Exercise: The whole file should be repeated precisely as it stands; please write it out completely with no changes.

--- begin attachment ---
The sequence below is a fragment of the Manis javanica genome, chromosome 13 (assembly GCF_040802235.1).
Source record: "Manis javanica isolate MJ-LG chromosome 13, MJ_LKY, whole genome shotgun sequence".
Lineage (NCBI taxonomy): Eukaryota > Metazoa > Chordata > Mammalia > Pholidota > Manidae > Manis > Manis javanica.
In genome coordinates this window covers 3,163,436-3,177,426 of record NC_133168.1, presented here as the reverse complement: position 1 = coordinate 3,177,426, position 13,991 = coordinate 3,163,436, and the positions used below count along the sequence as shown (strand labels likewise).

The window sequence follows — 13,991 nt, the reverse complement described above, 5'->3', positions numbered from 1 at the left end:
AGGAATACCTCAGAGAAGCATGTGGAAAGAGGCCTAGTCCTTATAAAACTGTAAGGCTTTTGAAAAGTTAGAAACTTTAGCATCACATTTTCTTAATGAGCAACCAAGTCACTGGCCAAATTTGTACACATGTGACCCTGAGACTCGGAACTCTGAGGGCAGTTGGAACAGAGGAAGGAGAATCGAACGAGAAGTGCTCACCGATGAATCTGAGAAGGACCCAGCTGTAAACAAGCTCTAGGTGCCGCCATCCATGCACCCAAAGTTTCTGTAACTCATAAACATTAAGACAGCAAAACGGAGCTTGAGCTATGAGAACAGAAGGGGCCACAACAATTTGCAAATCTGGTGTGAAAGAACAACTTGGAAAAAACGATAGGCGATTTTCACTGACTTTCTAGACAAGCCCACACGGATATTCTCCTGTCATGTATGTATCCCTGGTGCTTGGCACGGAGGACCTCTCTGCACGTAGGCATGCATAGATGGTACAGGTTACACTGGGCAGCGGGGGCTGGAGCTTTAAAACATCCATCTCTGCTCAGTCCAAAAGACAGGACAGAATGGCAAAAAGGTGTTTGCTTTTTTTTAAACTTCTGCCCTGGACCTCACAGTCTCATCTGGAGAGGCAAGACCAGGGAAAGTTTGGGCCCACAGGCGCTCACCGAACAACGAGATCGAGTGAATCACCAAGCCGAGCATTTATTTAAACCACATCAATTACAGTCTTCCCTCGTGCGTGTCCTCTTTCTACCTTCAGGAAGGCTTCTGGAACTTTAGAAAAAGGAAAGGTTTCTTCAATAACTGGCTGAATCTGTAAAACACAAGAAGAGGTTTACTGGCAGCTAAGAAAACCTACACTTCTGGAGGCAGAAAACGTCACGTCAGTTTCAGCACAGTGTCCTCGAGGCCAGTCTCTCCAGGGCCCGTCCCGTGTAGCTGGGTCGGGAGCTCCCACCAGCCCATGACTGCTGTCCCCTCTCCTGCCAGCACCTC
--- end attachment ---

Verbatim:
The sequence below is a fragment of the Manis javanica genome, chromosome 13 (assembly GCF_040802235.1).
Source record: "Manis javanica isolate MJ-LG chromosome 13, MJ_LKY, whole genome shotgun sequence".
Lineage (NCBI taxonomy): Eukaryota > Metazoa > Chordata > Mammalia > Pholidota > Manidae > Manis > Manis javanica.
In genome coordinates this window covers 3,163,436-3,177,426 of record NC_133168.1, presented here as the reverse complement: position 1 = coordinate 3,177,426, position 13,991 = coordinate 3,163,436, and the positions used below count along the sequence as shown (strand labels likewise).

The window sequence follows — 13,991 nt, the reverse complement described above, 5'->3', positions numbered from 1 at the left end:
AGGAATACCTCAGAGAAGCATGTGGAAAGAGGCCTAGTCCTTATAAAACTGTAAGGCTTTTGAAAAGTTAGAAACTTTAGCATCACATTTTCTTAATGAGCAACCAAGTCACTGGCCAAATTTGTACACATGTGACCCTGAGACTCGGAACTCTGAGGGCAGTTGGAACAGAGGAAGGAGAATCGAACGAGAAGTGCTCACCGATGAATCTGAGAAGGACCCAGCTGTAAACAAGCTCTAGGTGCCGCCATCCATGCACCCAAAGTTTCTGTAACTCATAAACATTAAGACAGCAAAACGGAGCTTGAGCTATGAGAACAGAAGGGGCCACAACAATTTGCAAATCTGGTGTGAAAGAACAACTTGGAAAAAACGATAGGCGATTTTCACTGACTTTCTAGACAAGCCCACACGGATATTCTCCTGTCATGTATGTATCCCTGGTGCTTGGCACGGAGGACCTCTCTGCACGTAGGCATGCATAGATGGTACAGGTTACACTGGGCAGCGGGGGCTGGAGCTTTAAAACATCCATCTCTGCTCAGTCCAAAAGACAGGACAGAATGGCAAAAAGGTGTTTGCTTTTTTTTAAACTTCTGCCCTGGACCTCACAGTCTCATCTGGAGAGGCAAGACCAGGGAAAGTTTGGGCCCACAGGCGCTCACCGAACAACGAGATCGAGTGAATCACCAAGCCGAGCATTTATTTAAACCACATCAATTACAGTCTTCCCTCGTGCGTGTCCTCTTTCTACCTTCAGGAAGGCTTCTGGAACTTTAGAAAAAGGAAAGGTTTCTTCAATAACTGGCTGAATCTGTAAAACACAAGAAGAGGTTTACTGGCAGCTAAGAAAACCTACACTTCTGGAGGCAGAAAACGTCACGTCAGTTTCAGCACAGTGTCCTCGAGGCCAGTCTCTCCAGGGCCCGTCCCGTGTAGCTGGGTCGGGAGCTCCCACCAGCCCATGACTGCTGTCCCCTCTCCTGCCAGCACCTC